The campus is open to the public and visitors can either book on free tours given by their Green Gown Guides ( who are student volunteers) or plan your own self-guided tours, iTour which can be found on the website.


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Main & bottom left: The main building at Hong Kong University; bottom right: Hung Hing Ying Building on the campus


Before reaching the main entrance of the university, there is the Fung Ping Shan building, which was original built in 1932 as a library for Chinese books. In 1953, it was converted into the University Museum and Art Gallery ( 94 Bonham Road), which is the oldest museum in Hong Kong and it is free to the public.

The museum and art gallery has both permanent and temporary exhibitions, and houses a thousand Chinese antiquities, ceramics, sculptures, calligraphy and paintings. Often there are interesting exhibitions and retrospectives on contemporary local and Chinese artists that are perhaps less established internationally. There is also a tea gallery where one can enjoy Chinese tea in a subdue environment. This is one of my favourite museums in Hong Kong because it is never too busy, and you can really slow down and enjoy the art in your own pace.


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Top left: map of the campus; Bottom right: The Fung Ping Shan building, entrance to the University Museum and Art Gallery


For those who are interested in the British colonial architecture, there are plenty to be found in this area partly because many historical schools are located in this area including two that have been declared as monuments in recent years: King's College ( 63A Bonham Road) and St Stephen's Girls College ( 2 Lyttelton Road).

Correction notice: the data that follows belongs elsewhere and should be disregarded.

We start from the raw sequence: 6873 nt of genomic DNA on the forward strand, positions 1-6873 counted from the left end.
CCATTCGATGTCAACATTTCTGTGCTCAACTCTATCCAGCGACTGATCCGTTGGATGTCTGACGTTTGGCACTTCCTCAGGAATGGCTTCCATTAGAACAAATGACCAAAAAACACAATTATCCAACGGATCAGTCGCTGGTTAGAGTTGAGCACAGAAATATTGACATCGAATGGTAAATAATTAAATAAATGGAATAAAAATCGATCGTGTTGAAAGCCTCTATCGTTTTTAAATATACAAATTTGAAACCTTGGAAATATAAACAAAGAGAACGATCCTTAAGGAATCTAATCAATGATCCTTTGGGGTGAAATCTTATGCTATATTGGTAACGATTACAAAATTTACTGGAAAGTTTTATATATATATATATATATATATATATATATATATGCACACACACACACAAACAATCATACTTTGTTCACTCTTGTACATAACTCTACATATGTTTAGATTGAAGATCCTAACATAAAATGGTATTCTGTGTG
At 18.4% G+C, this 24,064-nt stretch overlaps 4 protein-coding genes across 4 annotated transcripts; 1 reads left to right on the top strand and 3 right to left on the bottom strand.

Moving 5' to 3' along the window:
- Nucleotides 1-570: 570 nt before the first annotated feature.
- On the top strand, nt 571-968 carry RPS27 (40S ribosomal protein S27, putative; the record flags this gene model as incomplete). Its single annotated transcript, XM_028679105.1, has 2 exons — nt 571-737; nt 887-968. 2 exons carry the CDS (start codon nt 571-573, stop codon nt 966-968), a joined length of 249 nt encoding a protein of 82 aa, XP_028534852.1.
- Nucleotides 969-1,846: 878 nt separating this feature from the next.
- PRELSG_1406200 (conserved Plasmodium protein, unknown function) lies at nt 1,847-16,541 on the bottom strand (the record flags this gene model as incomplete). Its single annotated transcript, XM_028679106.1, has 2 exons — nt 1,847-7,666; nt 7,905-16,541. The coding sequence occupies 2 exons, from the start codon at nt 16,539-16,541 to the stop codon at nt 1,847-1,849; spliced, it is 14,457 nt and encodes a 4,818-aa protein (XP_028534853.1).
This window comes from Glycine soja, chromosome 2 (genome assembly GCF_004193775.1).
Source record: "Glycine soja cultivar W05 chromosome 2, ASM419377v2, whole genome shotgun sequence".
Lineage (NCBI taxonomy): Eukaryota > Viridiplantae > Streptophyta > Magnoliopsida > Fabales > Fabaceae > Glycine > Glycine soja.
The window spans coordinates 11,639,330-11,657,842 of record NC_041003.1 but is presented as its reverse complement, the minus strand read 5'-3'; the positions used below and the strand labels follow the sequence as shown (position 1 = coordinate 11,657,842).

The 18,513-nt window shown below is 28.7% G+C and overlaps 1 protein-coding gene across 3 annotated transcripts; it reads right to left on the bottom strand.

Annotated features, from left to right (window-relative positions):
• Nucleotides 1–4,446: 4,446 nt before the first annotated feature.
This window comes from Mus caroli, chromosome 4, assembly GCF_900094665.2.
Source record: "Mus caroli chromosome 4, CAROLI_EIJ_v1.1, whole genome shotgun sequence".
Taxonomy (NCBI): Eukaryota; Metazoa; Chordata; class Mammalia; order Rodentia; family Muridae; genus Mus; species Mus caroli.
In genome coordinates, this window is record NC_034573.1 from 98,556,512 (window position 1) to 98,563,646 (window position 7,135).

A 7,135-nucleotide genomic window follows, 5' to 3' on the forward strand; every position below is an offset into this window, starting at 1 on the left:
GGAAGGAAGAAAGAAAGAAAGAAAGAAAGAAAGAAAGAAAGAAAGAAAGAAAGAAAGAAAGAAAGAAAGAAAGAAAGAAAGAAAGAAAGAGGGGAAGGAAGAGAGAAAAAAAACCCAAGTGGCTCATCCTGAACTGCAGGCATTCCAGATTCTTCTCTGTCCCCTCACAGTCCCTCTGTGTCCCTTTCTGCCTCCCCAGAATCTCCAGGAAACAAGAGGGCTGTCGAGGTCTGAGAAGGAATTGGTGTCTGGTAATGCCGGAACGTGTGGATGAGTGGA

There is also the Hong Kong Museum of Medical Sciences ( 2 Caine Lane), an Edwardian-style building that was The Hong Kong College of Medicine for Chinese, founded in 1887 by the London Missionary Society. Since 1996, it has been turned into a museum that is dedicated to the historical development of medical sciences in Hong Kong.


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Top left: the Neo-classical exterior of King's college; top right & main: the back and side gates of St Stephen's Girls College


Walking towards Sai Ying Pun, there is one building that really stood out and I later learned that it used to be an old mental hospital but now it is used as Sai Ying Pun Community Complex ( 2 High Street). Built in 1892, the original building was designed by Danby & Leigh (now Leigh & Orange), however, only the the granite facade and arched verandah were preserved because it was abandoned for 20 years from the 1970s and was badly ruined by two fires. Interestingly, the building is also known locally as the 'High Street Haunted House' before it was restored and rebuilt as a community complex in 2001. With or without ghosts, this historical building is fascinating and is definitely one of its kind in Hong Kong.